Building Evaluation Capacity in Youth-Serving Organizations Through Evaluation Advisory Boards


  • Barry A. Garst Department of Parks, Recreation and Tourism Management; Clemson University
  • James Pann Nova Southeastern University
  • Tiffany Berry Claremont Graduate University
  • Gretchen Biesecker Bee’s Knees Consulting, LLC
  • Jason Spector Policy Studies Associates
  • Michael Conn Student Research Foundation
  • Curtis Jones University of Wisconsin Milwaukee



capacity-building, evaluation, evaluation advisory boards, program quality


Youth-serving organizations seek effective and cost-efficient solutions to build evidence and advance their impact. Some common challenges include choosing data systems or assessments, budgeting and planning for 3rd-party studies, and refining measurement and outcomes when programs expand or change. Evaluation advisory boards (EABs) are a low-cost solution to add evaluation capacity and can be mutually beneficial to both youth-serving organizations and evaluation experts. Previous research suggests that EABs may encourage meaningful use of data, support internal evaluators, and/or facilitate difficult conversations among stakeholders. However, there are very few examples of successful EABs in practice. This paper shares the perspectives of EAB members and organizational evaluation leaders from a large national after-school program, After-School All-Stars (ASAS), including (a) a description of the benefits of EABs, (b) how EABs may be especially helpful with the context of the COVID-19 pandemic, and (c) examples of youth-serving organizations’ EABs. The experiences and lessons learned by ASAS and its EAB are generalizable to other non-profit youth development programs. Recommendations for structuring EABs based on organizational goals are provided.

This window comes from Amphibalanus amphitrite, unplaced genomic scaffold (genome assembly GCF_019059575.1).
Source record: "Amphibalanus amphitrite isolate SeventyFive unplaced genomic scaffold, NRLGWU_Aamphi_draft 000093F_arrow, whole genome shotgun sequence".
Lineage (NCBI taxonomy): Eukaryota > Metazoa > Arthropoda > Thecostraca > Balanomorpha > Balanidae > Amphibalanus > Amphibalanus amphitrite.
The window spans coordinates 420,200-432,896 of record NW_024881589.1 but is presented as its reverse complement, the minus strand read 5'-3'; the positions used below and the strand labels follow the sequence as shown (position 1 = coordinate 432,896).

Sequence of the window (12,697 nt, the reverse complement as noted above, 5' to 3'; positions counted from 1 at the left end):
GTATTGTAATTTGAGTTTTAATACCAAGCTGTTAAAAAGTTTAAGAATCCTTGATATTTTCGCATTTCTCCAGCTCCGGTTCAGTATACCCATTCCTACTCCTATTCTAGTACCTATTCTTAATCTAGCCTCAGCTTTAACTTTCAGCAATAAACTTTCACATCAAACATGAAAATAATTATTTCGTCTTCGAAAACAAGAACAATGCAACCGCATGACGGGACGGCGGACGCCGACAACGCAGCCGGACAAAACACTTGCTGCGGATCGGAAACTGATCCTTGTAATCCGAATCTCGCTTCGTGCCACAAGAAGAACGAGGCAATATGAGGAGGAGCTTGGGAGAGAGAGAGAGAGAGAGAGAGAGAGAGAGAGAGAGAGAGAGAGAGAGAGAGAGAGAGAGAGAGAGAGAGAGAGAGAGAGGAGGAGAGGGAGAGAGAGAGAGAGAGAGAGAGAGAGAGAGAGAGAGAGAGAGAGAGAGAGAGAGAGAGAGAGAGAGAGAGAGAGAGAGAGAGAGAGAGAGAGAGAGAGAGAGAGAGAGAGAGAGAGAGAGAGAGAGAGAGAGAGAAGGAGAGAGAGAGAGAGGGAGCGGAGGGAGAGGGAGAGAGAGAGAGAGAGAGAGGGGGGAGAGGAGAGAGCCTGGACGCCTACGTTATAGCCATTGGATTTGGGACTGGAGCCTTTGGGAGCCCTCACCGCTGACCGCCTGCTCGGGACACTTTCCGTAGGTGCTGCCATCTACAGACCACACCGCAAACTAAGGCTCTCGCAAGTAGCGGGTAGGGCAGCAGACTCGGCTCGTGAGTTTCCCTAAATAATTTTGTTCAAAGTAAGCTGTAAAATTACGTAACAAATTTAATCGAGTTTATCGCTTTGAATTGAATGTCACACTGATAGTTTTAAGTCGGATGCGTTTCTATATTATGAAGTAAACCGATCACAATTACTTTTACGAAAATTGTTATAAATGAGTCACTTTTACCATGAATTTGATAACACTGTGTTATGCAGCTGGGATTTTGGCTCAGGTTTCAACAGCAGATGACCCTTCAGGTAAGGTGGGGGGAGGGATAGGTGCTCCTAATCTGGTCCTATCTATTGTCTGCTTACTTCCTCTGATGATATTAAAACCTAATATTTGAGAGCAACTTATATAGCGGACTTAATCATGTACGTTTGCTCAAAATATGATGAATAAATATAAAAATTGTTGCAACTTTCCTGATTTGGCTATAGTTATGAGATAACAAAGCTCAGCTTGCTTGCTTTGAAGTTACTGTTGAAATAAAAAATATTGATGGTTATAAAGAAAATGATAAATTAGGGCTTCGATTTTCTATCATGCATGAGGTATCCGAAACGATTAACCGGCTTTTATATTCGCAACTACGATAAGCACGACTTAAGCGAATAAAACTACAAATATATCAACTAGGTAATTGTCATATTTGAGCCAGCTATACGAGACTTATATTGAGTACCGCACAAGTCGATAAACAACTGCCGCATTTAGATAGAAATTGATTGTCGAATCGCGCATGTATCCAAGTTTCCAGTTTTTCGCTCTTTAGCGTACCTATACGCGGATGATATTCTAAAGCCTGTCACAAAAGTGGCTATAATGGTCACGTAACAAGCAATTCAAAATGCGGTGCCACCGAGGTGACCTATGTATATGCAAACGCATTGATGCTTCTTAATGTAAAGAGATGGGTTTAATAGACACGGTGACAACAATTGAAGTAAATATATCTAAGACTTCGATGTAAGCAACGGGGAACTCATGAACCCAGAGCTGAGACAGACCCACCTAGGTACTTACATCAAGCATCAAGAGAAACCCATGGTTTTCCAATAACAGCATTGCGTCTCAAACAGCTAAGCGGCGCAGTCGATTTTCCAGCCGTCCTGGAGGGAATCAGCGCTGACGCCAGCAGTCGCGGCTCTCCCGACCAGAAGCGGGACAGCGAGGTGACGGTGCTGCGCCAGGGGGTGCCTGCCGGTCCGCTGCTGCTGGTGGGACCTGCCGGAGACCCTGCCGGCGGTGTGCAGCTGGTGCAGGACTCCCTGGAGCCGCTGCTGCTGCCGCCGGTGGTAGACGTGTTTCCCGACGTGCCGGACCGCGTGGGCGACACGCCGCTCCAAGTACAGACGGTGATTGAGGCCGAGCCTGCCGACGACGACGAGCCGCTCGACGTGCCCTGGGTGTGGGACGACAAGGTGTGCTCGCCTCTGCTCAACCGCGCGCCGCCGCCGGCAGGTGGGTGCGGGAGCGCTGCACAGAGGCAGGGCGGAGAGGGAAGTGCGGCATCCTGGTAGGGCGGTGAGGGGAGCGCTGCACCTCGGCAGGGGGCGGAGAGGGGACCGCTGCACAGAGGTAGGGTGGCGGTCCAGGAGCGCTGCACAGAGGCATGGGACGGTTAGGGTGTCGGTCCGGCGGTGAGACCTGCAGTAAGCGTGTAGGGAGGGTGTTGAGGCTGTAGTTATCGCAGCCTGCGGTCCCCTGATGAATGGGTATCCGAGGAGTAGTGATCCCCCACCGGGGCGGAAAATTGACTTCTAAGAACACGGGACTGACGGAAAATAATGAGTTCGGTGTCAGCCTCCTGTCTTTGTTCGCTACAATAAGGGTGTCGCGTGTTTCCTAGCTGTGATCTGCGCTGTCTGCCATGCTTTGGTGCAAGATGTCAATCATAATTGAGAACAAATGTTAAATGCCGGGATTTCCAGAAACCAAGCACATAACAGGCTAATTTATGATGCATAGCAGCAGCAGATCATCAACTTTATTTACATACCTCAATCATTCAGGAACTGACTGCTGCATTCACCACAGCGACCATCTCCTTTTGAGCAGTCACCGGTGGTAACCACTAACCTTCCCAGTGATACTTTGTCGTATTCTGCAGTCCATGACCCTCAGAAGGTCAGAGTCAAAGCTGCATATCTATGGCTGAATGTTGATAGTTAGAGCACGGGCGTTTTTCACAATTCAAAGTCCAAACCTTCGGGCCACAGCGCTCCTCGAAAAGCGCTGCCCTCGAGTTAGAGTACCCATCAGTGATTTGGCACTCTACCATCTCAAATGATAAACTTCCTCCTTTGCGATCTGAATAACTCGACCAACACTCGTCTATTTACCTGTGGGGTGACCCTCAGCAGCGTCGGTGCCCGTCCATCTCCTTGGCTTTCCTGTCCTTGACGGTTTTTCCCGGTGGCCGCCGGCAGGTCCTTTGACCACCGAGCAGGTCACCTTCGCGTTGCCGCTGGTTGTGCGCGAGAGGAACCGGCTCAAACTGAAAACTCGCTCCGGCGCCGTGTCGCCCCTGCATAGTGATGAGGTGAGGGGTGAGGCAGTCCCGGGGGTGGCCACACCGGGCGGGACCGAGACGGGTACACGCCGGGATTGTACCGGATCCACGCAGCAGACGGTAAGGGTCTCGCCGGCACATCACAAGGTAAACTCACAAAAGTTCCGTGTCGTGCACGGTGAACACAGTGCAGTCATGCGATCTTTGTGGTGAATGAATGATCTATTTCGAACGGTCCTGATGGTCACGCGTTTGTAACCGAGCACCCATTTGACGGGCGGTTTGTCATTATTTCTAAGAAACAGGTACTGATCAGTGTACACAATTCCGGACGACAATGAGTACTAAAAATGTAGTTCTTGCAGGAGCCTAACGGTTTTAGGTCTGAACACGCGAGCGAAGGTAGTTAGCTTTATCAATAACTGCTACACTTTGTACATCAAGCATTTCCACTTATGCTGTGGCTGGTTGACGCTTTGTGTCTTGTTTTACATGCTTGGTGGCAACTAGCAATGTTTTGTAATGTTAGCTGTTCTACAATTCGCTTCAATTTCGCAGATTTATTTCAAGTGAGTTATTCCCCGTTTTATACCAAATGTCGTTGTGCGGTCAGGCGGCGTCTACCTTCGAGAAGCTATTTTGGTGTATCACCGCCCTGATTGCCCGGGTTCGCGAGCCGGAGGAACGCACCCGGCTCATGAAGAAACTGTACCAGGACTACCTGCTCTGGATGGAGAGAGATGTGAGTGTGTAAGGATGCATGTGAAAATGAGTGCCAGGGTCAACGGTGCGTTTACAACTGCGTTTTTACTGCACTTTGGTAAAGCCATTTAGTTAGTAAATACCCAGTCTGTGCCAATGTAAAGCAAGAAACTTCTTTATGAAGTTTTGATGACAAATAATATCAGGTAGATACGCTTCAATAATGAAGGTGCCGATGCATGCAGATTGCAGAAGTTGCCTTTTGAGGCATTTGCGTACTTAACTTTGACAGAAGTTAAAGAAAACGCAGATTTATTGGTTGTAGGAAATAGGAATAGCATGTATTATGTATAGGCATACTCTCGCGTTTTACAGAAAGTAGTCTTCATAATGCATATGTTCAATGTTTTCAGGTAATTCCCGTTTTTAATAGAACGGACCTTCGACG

Author Biography

Barry A. Garst, Department of Parks, Recreation and Tourism Management; Clemson University

Dr. Barry Garst is an Associate Professor of youth development leadership in the Department of Parks, Recreation and Tourism Management at Clemson University.  His applied research focuses on critical and emerging issues facing the out-of-school time community of youth, staff, parents, and program providers.


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